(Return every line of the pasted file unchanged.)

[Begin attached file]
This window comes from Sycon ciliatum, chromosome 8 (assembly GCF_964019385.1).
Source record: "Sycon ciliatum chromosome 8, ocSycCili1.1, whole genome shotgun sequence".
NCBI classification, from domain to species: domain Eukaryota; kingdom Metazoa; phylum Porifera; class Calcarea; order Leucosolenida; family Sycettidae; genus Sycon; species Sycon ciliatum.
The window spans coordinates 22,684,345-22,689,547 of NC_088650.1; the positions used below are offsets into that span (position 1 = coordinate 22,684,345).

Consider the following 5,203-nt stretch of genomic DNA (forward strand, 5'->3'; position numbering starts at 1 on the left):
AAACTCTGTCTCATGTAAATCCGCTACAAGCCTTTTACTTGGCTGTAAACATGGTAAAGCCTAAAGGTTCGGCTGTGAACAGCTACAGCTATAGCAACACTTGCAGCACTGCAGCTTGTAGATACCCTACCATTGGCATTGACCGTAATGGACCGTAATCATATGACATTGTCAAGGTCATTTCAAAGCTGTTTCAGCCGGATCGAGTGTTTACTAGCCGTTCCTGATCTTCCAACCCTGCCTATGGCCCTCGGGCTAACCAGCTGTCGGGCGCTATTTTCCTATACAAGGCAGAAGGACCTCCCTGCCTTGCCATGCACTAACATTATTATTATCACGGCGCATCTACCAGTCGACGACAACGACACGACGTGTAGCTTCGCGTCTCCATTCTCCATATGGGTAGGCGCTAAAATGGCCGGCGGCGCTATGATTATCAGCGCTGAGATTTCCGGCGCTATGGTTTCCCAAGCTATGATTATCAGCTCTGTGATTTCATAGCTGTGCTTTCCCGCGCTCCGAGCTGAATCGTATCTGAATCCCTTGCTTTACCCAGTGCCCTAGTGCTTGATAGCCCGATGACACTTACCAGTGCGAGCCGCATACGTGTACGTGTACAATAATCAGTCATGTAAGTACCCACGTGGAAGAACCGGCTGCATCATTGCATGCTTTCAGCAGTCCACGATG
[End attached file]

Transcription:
This window comes from Sycon ciliatum, chromosome 8 (assembly GCF_964019385.1).
Source record: "Sycon ciliatum chromosome 8, ocSycCili1.1, whole genome shotgun sequence".
NCBI classification, from domain to species: domain Eukaryota; kingdom Metazoa; phylum Porifera; class Calcarea; order Leucosolenida; family Sycettidae; genus Sycon; species Sycon ciliatum.
The window spans coordinates 22,684,345-22,689,547 of NC_088650.1; the positions used below are offsets into that span (position 1 = coordinate 22,684,345).

Consider the following 5,203-nt stretch of genomic DNA (forward strand, 5'->3'; position numbering starts at 1 on the left):
AAACTCTGTCTCATGTAAATCCGCTACAAGCCTTTTACTTGGCTGTAAACATGGTAAAGCCTAAAGGTTCGGCTGTGAACAGCTACAGCTATAGCAACACTTGCAGCACTGCAGCTTGTAGATACCCTACCATTGGCATTGACCGTAATGGACCGTAATCATATGACATTGTCAAGGTCATTTCAAAGCTGTTTCAGCCGGATCGAGTGTTTACTAGCCGTTCCTGATCTTCCAACCCTGCCTATGGCCCTCGGGCTAACCAGCTGTCGGGCGCTATTTTCCTATACAAGGCAGAAGGACCTCCCTGCCTTGCCATGCACTAACATTATTATTATCACGGCGCATCTACCAGTCGACGACAACGACACGACGTGTAGCTTCGCGTCTCCATTCTCCATATGGGTAGGCGCTAAAATGGCCGGCGGCGCTATGATTATCAGCGCTGAGATTTCCGGCGCTATGGTTTCCCAAGCTATGATTATCAGCTCTGTGATTTCATAGCTGTGCTTTCCCGCGCTCCGAGCTGAATCGTATCTGAATCCCTTGCTTTACCCAGTGCCCTAGTGCTTGATAGCCCGATGACACTTACCAGTGCGAGCCGCATACGTGTACGTGTACAATAATCAGTCATGTAAGTACCCACGTGGAAGAACCGGCTGCATCATTGCATGCTTTCAGCAGTCCACGATG